In the far corner is a small massage pool (안마탕) with six massage stations. Beside this are stairs leading up to an open planned, infra-red lit, sleeping room. In another corner was a large and very cold, cold pool (냉탕) with attractive blue tiling and a large mural backdrop. There are two saunas: a steam sauna and a spacious pine sauna with various levels of decking and room to sleep.
In all, a very new, clean and relaxing bathhouse though perhaps not providing the most extensive facilities, it is certainly well worth a visit especially if you are in the vicinity or need a place to stop overnight.
Location – The Wikimapia site already had a marker for Greenvill but it was not in the right place. Locating it exactly is difficult as it is within the apartment complex so I took the liberty to update the map. However, the complex is easy to find and I have given some extra pointers. I used a taxi to Banwoldang and my directions are from the subway on the side of the road where traffic is heading downtown and the massive Donga building is directly in front of you.
Behind you you should see a flower shop with a small road leading up to an apartment complex. At the foot of the apartments on the hill you should see the Buddhist symbol as there is a temple here.
Go up to the temple and turn right in front of it. You will then see the turning on your right taking you into the Samjung Greencore Apartments (삼정 그린코어) complex. A small square sits in the middle at the opposite side of which you will see a flight of stairs. Go down these. You are now going past the sauna, it is actually on your right and when you reach the foot of the stairs you will find the entrance.
If you come out the exit and take a right and a right, or a left and a left, you will easily find you way back to the Donga building area. Coming out and taking a left and left will take you past a string of Buddhist shops. (Wikimapia link )
Times – 24 hour
Facilities – barber, shoe shine, large changing room with TV.
Jjimjilbang – includes an ice room, DVD room and various other facilities.
Bathhouse (men) – around twenty stand up and perhaps 30 sit down ones.
Cost – 4.500 Won for the bathhouse
Others – Basement car parking. Right next to Banwoldang subway line and on the main bus route (405). An interesting area with many shops and department stores.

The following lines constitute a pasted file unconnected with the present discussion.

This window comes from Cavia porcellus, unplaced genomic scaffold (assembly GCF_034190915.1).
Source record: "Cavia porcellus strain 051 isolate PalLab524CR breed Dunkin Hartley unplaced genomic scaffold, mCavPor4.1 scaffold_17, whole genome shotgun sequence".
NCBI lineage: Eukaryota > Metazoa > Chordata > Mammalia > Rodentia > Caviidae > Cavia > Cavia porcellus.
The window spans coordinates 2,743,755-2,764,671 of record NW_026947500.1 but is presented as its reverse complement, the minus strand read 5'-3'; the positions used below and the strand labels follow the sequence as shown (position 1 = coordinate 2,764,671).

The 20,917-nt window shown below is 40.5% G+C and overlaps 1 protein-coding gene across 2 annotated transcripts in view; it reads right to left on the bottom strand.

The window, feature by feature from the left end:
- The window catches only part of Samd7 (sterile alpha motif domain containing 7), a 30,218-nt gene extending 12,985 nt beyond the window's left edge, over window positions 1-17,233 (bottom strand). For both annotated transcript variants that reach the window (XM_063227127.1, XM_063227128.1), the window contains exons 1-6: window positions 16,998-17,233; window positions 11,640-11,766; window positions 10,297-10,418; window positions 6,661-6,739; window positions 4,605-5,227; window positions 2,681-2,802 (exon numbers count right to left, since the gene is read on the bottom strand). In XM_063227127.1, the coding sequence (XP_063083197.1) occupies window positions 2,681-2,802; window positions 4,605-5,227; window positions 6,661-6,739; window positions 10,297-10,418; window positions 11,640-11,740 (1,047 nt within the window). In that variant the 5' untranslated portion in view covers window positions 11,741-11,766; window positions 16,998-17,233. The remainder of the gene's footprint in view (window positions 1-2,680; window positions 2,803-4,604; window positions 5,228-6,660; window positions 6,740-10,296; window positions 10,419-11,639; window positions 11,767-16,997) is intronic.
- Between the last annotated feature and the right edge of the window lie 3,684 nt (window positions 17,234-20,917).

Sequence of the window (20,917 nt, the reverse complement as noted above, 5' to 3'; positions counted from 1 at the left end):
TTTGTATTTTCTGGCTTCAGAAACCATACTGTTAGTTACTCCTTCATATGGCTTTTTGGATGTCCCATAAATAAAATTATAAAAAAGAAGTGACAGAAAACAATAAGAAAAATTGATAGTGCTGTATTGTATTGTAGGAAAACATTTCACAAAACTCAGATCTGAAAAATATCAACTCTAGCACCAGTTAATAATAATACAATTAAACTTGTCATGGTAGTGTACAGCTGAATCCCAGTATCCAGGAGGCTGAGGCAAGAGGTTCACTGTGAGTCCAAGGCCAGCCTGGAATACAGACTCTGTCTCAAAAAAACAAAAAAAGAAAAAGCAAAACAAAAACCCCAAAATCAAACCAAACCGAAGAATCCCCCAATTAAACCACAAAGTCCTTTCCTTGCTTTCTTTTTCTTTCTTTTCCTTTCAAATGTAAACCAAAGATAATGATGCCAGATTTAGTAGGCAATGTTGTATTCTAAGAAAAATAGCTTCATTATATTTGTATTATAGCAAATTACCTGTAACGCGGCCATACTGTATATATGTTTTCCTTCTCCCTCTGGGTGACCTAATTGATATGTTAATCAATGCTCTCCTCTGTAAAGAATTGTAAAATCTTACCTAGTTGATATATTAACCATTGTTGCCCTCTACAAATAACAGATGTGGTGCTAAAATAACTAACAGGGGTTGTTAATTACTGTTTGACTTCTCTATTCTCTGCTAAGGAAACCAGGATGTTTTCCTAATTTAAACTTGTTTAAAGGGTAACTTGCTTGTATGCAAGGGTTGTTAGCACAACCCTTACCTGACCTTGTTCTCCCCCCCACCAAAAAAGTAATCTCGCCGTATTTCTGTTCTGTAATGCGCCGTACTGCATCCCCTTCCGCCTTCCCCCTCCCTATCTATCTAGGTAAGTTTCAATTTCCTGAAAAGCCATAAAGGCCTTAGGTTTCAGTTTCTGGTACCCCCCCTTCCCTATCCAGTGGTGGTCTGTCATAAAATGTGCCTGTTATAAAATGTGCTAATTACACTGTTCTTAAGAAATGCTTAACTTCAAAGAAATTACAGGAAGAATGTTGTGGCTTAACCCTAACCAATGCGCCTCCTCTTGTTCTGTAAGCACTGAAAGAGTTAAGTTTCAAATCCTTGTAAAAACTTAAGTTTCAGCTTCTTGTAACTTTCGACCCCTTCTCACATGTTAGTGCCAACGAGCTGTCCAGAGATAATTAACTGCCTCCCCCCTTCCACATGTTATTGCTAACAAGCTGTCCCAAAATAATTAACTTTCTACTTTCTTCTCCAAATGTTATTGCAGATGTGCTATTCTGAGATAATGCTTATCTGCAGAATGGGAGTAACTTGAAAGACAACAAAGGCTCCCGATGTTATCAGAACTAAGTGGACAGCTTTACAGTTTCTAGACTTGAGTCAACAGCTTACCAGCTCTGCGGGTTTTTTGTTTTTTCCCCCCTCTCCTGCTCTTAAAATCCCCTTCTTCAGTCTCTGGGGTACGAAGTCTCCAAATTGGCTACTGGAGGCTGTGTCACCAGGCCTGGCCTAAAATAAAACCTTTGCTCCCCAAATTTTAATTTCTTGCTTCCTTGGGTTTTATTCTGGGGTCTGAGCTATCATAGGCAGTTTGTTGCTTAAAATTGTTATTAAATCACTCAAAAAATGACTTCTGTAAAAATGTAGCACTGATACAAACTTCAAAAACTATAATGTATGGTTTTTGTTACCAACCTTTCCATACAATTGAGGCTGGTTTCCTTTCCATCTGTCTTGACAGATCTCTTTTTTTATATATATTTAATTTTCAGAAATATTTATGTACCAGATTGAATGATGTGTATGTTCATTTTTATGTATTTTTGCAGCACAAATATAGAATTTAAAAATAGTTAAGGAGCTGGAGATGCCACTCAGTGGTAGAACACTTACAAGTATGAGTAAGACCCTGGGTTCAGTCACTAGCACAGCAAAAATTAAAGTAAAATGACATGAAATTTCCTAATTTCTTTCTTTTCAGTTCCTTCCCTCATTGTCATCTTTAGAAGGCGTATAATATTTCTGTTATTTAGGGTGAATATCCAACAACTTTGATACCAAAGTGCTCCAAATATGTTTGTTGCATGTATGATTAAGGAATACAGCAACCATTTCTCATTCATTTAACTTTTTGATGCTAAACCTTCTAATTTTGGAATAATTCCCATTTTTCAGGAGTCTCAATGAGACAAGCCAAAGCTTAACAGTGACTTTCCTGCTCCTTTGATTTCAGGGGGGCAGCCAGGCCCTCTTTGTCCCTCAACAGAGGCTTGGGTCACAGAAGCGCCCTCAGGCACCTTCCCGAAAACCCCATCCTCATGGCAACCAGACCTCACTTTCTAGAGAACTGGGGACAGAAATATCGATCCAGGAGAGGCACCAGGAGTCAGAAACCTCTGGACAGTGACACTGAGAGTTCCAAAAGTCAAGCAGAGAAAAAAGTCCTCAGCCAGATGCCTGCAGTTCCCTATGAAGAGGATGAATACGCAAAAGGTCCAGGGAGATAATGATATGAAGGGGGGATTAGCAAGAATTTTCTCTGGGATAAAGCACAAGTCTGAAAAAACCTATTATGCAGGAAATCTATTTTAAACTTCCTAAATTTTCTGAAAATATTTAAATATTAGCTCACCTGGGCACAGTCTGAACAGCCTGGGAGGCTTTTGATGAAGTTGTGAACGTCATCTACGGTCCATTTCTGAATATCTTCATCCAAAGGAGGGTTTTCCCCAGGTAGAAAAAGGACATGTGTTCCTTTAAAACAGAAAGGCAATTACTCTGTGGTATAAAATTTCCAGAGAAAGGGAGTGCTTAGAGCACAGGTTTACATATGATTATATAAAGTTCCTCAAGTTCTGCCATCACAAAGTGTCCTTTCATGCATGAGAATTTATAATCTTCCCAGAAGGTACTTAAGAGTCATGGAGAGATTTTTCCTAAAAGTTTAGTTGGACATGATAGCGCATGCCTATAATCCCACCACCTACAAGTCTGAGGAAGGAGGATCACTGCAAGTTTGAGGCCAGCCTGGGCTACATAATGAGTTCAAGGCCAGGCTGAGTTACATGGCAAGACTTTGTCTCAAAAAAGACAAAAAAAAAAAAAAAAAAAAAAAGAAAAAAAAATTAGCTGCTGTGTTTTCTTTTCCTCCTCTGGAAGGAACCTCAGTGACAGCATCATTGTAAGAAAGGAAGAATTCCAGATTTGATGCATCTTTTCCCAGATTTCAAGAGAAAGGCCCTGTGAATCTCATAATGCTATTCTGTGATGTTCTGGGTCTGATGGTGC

Ambiance – bright, airy with a subdued infra-red sleeping area.
Waygukin – first visit – none
Address – 대구 중구 남산2동 665번지, Daegu, Jung-gu, Namsan-2-dong 665. Tel:053-427-6665.
© 林東哲 2011 Creative Commons Licence.
There is a very useful review of Greenvill at Jjimjilbang and Saunas in Korea (October 2010)
(Originally published in September 2010) A collection of bathhouse designs that can be used for contrasting design and facility. Some plans are being added to and they are not to scale – they are very rudimentary but will give those with no knowledge of bathhouses an idea of their layout, approximate dimensions and the amenities available. Click plans for establishment reviews.
WOLBAE 월배 SUBWAY, LINE 1,
BANWOLDANG (반월당) LINE 1 AND 2. WITHIN WALKING DISTANCE OF SUBWAY
DONG DAEGU STATION (동대구) LINE 1. WITHIN WALKING DISTANCE OF MAIN RAILWAY STATION
DASA (다사) LINE 2. WITHIN WALKING DISTANCE OF DAESHIL OR DASA SUBWAYS
SONG SEO (성서) LINE 2. WITHIN WALKING DISTANCE OF SEONGSEO INDUSTRIAL COMPLEX SUBWAY
YONGSANDONG (용산동) LINE 2. WITHIN WALKING DISTANCE OF YONGSAN SUBWAY
WOLBAE (월배) LINE 1. WITHIN WALKING DISTANCE OF WOLBAE SUBWAY.
© Nick Elwood 2010 Creative Commons Licence.
The an-ma-tang (안마탕 – massage pool) appears in various guises. In some bathhouses this can be a large pool with a wide variety of hydrotherapy ‘stations.’ In such bathhouses large massage-baths will provide water massage to every part of the body including the soles of your feet. Usually they consist of some form of cubicle in which you stand or lay and after activating a button, are subject to powerful jets of water which will massage a particular area. Smaller pools produce massage jets at a lower intensity and over which you have to maneuver whatever part of your body is in need of treatment. Sometimes the pool has only one activation button and so the experience is shared while other pools have a number of individual births in which you lay and your own activation button.
These pools are great for treating muscular problems though for spinal related aches and pains, cold pools often have a very powerful shower that once activated you can move under to allow your spine and back to be thoroughly pummeled. There is a great variety in the nature of massage pools ranging from ones that are little other than jacuzzi, to ones that seem to vibrate intensely and rumble you internal organs producing an effect that feels like your are about to produce an enormous fart, to others which are powerful enough to give you an enema should you inadvertently put your backside in the line of fire.
In Song-So, West Daegu, Migwang (미광) has a small massage pool but an excellent power shower in the cold pool. Hwang-So (황소) has a small ‘rumble’ type pool with 4 individual ‘berths.’ Meanwhile, the new jjimjilbang in Dasa (다사), Hyu-Rim-Won (휴림원), which is a short taxi or subway ride from Song-So Industrial Complex, has a very large and complex massage pool.
© 林東哲 2011 Creative Commons Licence.